Aggressiveness of Localized Prostate Cancer: the Key Value of Testosterone Deficiency Evaluated by Both Total and Bioavailable Testosterone: AndroCan Study Results
Failure rates after first-line treatment of localized prostate cancer (PCa) treatment remain high. Improvements to patient selection and identification of at-risk patients are central to reducing mortality. We aimed to determine if cancer aggressiveness correlates with androgen levels in patients undergoing radical prostatectomy for localized PCa. We performed a prospective, multicenter cohort study between June 2013 and June 2016, involving men with localized PCa scheduled to undergo radical prostatectomy. Clinical and hormonal patient data (testosterone deficiency, defined by total testosterone (TT) levels < 300 ng/dL and/or bioavailable testosterone (BT) levels < 80 ng/dL) were prospectively collected, along with pathological assessment of preoperative biopsy and subsequent radical prostatectomy specimens, using predominant Gleason pattern (prdGP) 3/4 grading. Of 1343 patients analyzed, 912 (68%) had prdGP3 PCa and 431 (32%) had high-grade (prdGP4, i.e., ISUP ≥ 3) disease on prostatectomy specimens. Only moderate concordance in prdGP scores between prostate biopsies and prostatectomy specimens was found. Compared with patients with prdGP3 tumors (i.e., ISUP ≤ 2), significantly more patients with prdGP4 cancers had demonstrable hypogonadism, characterized either by BT levels (17.4% vs. 10.7%, p < 0.001) or TT levels (14.2% vs. 9.7%, p = 0.020). BT levels were also lower in patients with prdGP4 tumors compared to those with prdGP3 disease. Testosterone deficiency (defined by TT and/or BT levels) was independently associated with higher PCa aggressiveness. BT is a predictive factor for prdGP4 disease, and evaluating both TT and BT to define hypogonadism is valuable in preoperative assessment of PCa (AndroCan Trial: NCT02235142).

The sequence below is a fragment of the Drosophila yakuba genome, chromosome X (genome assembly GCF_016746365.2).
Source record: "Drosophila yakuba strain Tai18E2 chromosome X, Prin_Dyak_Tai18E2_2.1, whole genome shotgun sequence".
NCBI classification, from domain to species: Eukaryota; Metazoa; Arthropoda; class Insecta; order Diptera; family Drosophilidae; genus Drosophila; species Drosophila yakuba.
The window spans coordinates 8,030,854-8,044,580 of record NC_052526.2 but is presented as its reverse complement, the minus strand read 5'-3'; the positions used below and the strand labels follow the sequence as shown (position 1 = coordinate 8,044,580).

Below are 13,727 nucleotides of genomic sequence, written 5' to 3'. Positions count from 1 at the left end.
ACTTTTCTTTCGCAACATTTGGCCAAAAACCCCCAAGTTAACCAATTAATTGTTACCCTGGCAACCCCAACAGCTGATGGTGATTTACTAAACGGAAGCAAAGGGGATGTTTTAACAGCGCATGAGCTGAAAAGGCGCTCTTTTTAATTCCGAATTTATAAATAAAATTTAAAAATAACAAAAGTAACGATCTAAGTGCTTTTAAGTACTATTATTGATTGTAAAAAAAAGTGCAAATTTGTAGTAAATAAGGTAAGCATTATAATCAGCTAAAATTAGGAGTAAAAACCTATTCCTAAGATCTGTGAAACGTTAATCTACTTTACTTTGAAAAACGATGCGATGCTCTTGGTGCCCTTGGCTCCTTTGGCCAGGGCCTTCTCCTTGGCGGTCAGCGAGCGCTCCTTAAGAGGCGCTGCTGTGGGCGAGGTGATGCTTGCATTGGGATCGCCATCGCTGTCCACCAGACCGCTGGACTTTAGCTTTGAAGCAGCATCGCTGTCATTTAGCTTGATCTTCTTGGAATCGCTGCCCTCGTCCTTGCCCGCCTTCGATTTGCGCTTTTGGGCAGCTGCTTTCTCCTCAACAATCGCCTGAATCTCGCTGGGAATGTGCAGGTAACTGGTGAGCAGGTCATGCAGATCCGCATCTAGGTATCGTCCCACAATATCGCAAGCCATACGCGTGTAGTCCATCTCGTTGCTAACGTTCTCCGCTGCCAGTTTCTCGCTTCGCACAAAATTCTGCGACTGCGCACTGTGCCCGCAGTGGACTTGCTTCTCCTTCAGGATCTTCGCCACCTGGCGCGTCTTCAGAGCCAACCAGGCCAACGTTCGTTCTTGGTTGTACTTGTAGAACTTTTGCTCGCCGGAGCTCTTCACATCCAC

KeywordsProstate cancer Androgens Gleason ISUP Hypogonadism Testosterone
The authors wish to thank the subjects and healthcare staff who participated in this study and Chris Hintze (NCSS, LLC) for assistance with preliminary logistic regression model development.
This study was funded by the Foch Foundation, a non-profit institution, and a grant of the French Ministry of Health/DGOS/CRC3F. Medical writing support was provided by Iain O’Neill on behalf of Newmed Medical Publishing, funded by the Foch Foundation.
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